Thursday September 3rd, 2009

The History of a Small Giant

Every Thursday on the blog brings a post about a paperback book.

our-noiseThe North Carolina-based Merge Records is an independent label that is thriving while larger conglomerates try (and mostly fail) to play catch-up with the 21st century. Merge began 20 years ago as a way for Mac McCaughan and Laura Ballance to release records by their band, the seminal Superchunk, and the bands of their friends in the Chapel Hill scene. In Our Noise: The Story of Merge Records, they’ve teamed up with journalist John Cook to produce an addictive oral history of the enterprise. Reading the oversized paperback, generously stuffed with reminiscences and personal photos from artists, will be an intense nostalgia trip for anyone who came of musical age in the early 1990s.

With bands like Arcade Fire and Spoon currently in its stable, Merge is probably doing better business than ever in 2009, but the majority of the book covers its first decade, when it moved from a bedroom hobby to one of the most respected, influential labels in the country. In the introduction to the first chapter, we’re told that the Chapel Hillers learned lessons from Corrosion of Conformity, a 1980s band based in neighboring Raleigh that “didn’t believe in waiting around for someone with money to tell them that it was okay for them to make records” and knew that “making noise wasn’t rocket science.”

Chapters covering Superchunk and the broader history of Merge alternate with chapters that serve as mini-histories of bands like The Magnetic Fields, Lambchop, Spoon and Neutral Milk Hotel. The latter is maybe most compelling, because after touring to support the Anne Frank-inspired cultic masterpiece, In the Aeroplane Over the Sea, the band’s leader, Jeff Mangum, essentially disappeared from the music world, even declining an invitation to open for R.E.M. He became — and remains — “the J. D. Salinger of indie rock.”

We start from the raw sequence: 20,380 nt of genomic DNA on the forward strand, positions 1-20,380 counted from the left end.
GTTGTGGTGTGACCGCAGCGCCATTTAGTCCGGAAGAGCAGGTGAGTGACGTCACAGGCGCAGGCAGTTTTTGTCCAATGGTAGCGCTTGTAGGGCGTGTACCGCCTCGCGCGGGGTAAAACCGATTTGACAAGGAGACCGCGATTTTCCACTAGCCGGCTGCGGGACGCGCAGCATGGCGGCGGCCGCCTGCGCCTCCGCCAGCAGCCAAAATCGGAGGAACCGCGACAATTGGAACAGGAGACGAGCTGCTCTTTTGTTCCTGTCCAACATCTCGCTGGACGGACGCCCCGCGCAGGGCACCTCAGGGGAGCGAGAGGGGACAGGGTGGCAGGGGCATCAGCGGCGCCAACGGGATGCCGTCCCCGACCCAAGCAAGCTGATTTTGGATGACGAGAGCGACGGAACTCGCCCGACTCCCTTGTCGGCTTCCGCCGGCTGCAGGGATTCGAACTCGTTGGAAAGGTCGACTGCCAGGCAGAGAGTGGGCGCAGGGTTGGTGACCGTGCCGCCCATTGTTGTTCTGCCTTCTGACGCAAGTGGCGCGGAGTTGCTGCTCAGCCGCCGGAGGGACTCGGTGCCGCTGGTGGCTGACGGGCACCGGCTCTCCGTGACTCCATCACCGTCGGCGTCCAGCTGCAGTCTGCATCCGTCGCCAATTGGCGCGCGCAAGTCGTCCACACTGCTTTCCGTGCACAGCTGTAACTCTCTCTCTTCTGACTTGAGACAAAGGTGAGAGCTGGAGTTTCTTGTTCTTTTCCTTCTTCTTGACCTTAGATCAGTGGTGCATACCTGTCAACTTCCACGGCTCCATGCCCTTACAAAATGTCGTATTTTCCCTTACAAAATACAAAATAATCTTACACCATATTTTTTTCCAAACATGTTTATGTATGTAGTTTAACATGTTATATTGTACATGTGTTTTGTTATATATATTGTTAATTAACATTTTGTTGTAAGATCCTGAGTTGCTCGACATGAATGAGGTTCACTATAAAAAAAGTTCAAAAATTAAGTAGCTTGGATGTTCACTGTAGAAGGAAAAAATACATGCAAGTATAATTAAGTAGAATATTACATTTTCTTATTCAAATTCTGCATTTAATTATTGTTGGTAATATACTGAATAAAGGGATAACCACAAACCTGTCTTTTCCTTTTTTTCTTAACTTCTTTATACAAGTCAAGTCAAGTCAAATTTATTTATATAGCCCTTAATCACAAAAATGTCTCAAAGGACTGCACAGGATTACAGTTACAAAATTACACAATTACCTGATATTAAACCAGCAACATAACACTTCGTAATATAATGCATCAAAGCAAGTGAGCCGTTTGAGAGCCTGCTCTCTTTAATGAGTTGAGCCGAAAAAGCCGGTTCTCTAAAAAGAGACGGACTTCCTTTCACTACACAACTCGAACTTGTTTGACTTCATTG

Mangum declined to be interviewed for the book (like any good Salinger would, though he did send along a brief note of praise for Merge), but the chapter on his band offers a shaggy portrait of their “Bad News Bear quality” that helps to dispel any mythic aura. As fellow Merger Matt Suggs said: “Most bands who tour have a method of loading the van where everything just kind of fits. And with them, it always looked like a three-year-old had packed the f***ing thing. They’d open the door and here would come a cymbal rolling out, and they’d go chasing it.”

The real charm of the collection is in its more candid moments, which read like a yearbook made by a committee of just the smart, cool kids. One photo caption reads, “Mac’s parents’ van after catching fire in New Mexico in 1989.” One interviewee admits, “This is going to sound really stupid, and I know I sound stupid saying it. But I was the king of the scene at the time.” McCaughan and Ballance openly discuss their 1994 romantic breakup, which didn’t (permanently, anyway) splinter the band. (A mutual friend: “Laura broke up with Mac because he was a jerk.” Mac: “I take umbrage at that description of me.”)

Recounted elsewhere are the difficulties of driving across a road covered in rabbits, the help of parents in naming bands, Sammy Hagar’s surprisingly durable wisdom about the creative process and Ballance’s account of how Merge came to be Merge:

The label was totally Mac’s idea. To call it “Merge” was my idea. We were driving through Colorado, and I started reading road signs while I was thinking about a name for it. I actually thought it was a pretty dumb name for a long time. But it’s certainly better than “Pronghorn Antelope,” which is another thing I saw while I was driving on that trip.